Today the lovely Michael J Malone is stopping by the CTG blog as part of his A SUITABLE LIE Blog Tour to talk about pleasures, guilty pleasures to be precise.
Over to Michael …
Heard the phrase “Guilty pleasures” recently? Used it yourself? The meaning of the phrase is fairly easy to compute, yeah? Something you enjoy buy feel “guilty” for doing so.
But I have a problem with that. Any guilt is apparently to do with being caught participating in an activity which is thought to be deeply un-cool by your peers.
The more I hear this phrase, the more it annoys me. One the one hand I can understand that at our deepest level we are social creatures and anything that puts us at a remove from our social group is largely to be avoided. On the other hand, we are individuals and if whatever I am doing doesn’t harm anyone else why should I care what other people think?
And who gets to decide what is cool or un-cool? Is there some arbitrary notion that hypnotises en masse? Or is it all influenced by a media that browbeats us every minute of every waking day with their choices?
The media is run my people just like us. Why do they get to decide what we should and shouldn’t watch/ read/ think/ buy? Someone gives them a job on a newspaper, magazine or TV programme and we should suddenly listen to them like they are the Great Collective Guru of Taste?
I caught and stopped myself using the GP phrase just recently when I was talking about books. I almost said Wilbur Smith was a (hangs head in shame) guilty pleasure. For the briefest of moments – I was talking to someone I wanted to impress –I worried that enjoying Smith’s books might make me look less of whatever mask I was trying to inhabit.
As I said, I caught myself and noted that I was a fan.
Are you a literary snob? Do you only read the classics? Are your shelves filled only with the likes of Atwood, Conrad, Austen and the latest Man Booker/ Pulitzer prizewinner? Do you rush to hide the latest Stephen King or James Patterson when you hear a knock at the door?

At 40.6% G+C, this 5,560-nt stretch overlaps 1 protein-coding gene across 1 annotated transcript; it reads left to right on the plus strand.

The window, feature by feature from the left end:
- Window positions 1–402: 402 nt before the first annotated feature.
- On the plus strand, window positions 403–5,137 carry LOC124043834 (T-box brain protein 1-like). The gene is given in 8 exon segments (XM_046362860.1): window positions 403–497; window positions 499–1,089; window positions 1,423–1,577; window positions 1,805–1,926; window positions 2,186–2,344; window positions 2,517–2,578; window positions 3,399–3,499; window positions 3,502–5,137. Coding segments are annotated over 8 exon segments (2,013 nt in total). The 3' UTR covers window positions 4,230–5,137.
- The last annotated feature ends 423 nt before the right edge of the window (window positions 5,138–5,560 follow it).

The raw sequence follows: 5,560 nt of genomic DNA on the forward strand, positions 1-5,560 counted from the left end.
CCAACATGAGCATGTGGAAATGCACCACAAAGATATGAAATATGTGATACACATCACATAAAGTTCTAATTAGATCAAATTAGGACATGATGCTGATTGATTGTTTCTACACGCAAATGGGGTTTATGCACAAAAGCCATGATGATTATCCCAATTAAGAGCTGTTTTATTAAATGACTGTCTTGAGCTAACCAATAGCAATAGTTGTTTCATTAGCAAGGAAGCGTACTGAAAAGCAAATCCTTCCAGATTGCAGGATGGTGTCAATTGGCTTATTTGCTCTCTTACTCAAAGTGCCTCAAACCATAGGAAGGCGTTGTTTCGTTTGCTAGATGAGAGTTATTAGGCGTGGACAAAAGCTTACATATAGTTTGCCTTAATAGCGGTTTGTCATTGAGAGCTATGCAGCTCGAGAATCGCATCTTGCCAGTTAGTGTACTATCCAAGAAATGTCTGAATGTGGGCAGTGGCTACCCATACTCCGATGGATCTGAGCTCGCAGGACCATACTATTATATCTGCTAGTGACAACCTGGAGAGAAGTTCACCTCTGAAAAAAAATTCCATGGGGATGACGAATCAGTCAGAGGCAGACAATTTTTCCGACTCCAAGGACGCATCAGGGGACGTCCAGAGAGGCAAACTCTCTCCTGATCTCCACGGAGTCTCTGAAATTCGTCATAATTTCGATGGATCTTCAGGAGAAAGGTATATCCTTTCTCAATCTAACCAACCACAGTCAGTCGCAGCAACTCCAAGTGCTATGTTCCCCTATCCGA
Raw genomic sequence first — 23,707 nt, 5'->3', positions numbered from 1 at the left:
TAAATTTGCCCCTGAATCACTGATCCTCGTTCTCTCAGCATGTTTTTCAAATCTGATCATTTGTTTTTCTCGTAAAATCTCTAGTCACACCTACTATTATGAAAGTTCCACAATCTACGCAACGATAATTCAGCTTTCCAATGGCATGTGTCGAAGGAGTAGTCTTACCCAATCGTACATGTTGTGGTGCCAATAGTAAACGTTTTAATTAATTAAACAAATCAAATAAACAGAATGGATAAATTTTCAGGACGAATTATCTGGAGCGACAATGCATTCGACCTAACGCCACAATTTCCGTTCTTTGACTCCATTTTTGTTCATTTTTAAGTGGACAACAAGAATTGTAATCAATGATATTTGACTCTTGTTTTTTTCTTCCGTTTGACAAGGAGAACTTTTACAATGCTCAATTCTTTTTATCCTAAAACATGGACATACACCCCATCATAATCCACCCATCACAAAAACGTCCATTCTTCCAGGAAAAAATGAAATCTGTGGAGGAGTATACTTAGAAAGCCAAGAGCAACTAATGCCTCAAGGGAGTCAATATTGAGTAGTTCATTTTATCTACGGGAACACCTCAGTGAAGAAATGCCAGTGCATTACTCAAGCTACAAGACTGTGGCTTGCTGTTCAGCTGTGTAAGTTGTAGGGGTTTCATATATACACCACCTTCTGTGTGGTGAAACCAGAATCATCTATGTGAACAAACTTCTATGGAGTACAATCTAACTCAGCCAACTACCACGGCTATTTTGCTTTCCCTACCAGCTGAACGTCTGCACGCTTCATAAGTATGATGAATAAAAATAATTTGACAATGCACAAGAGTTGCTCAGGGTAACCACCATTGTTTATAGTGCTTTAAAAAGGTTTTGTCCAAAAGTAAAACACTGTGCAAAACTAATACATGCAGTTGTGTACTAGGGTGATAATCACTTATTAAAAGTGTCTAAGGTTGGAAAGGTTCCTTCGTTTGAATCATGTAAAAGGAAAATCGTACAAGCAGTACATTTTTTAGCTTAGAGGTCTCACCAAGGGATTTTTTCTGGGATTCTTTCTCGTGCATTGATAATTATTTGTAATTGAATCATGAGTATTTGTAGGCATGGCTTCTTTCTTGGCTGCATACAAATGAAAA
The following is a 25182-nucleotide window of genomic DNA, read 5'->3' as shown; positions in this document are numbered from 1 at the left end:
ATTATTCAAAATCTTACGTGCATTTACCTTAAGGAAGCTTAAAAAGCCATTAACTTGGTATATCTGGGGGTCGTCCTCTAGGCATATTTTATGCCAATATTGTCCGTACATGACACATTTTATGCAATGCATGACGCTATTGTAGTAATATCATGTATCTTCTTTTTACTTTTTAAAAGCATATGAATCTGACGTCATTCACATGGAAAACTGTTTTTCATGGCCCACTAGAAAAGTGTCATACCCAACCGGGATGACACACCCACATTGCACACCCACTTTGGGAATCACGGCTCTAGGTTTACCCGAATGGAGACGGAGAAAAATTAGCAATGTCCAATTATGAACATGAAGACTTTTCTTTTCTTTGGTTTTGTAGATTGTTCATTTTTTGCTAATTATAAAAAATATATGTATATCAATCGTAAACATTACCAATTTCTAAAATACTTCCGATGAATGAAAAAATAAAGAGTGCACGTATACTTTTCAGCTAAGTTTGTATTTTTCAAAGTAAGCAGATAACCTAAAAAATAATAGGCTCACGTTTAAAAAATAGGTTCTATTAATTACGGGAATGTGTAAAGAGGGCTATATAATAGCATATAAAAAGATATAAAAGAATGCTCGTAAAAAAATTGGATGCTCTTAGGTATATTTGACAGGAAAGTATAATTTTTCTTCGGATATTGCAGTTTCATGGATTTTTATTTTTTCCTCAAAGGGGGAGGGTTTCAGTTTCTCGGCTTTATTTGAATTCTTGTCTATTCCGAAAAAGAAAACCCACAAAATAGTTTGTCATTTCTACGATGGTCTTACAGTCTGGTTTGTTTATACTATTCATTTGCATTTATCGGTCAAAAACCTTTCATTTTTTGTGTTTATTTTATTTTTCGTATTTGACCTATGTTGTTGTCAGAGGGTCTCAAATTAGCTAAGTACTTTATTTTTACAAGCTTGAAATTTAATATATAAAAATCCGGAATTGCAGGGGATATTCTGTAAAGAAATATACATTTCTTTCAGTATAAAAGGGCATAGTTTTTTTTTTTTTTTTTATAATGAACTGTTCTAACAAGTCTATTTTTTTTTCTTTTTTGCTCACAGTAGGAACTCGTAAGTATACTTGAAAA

Why is popular fiction derided as somehow being unworthy?
Every year when our political leaders go on holiday it seems like they are rushing to tell the newspapers what their holiday reading will be, and it’s all very earnest. Just a couple of years back David Cameron tried to excuse his “poor judgement” in one such article by writing off his holiday reading as “trashy novels”. Which made me almost want to dig up Guy Fawkes’ grave. How dare he write off someone’s hard work as trash?!
My feeling is that there is only good writing and bad writing. If the book grips or entertains me why should I worry if the taste police look down on me?
I say, down with that all of that sort of thing. Let’s erase the phrase from our lexicon. If you find yourself kow-towing to this needless waste of energy, stand tall and announce your preference with pride and offer a biblical pox on the decision-makers of “good” taste.
Sounds like good advice!
A SUITABLE LIE is out now. Here’s the blurb: “Some secrets should never be kept … Andy Boyd thinks he is the luckiest man alive. Widowed with a young child, after his wife dies in childbirth, he is certain that he will never again experience true love. Then he meets Anna. Feisty, fun and beautiful, she’s his perfect match … and she loves his son like he is her own. When Andy ends up in hospital on his wedding night, he receives his first clue that Anna is not all that she seems. Desperate for that happy-ever-after, he ignores it. A dangerous mistake that could cost him everything. A brave, deeply moving, page-turning psychological thriller, A Suitable Lie marks a stunning departure for one of Scotland’s finest crime writers, exploring the lengths people will go to hid their deepest secrets, even if it kills them …”
You can buy A SUITABLE LIE from Amazon here
And to find out more about Michael, check out his website here and follow him on Twitter @michaelJmalone1
Also, be sure to visit all the other fantastic stops along the A SUITABLE LIE Blog Tour …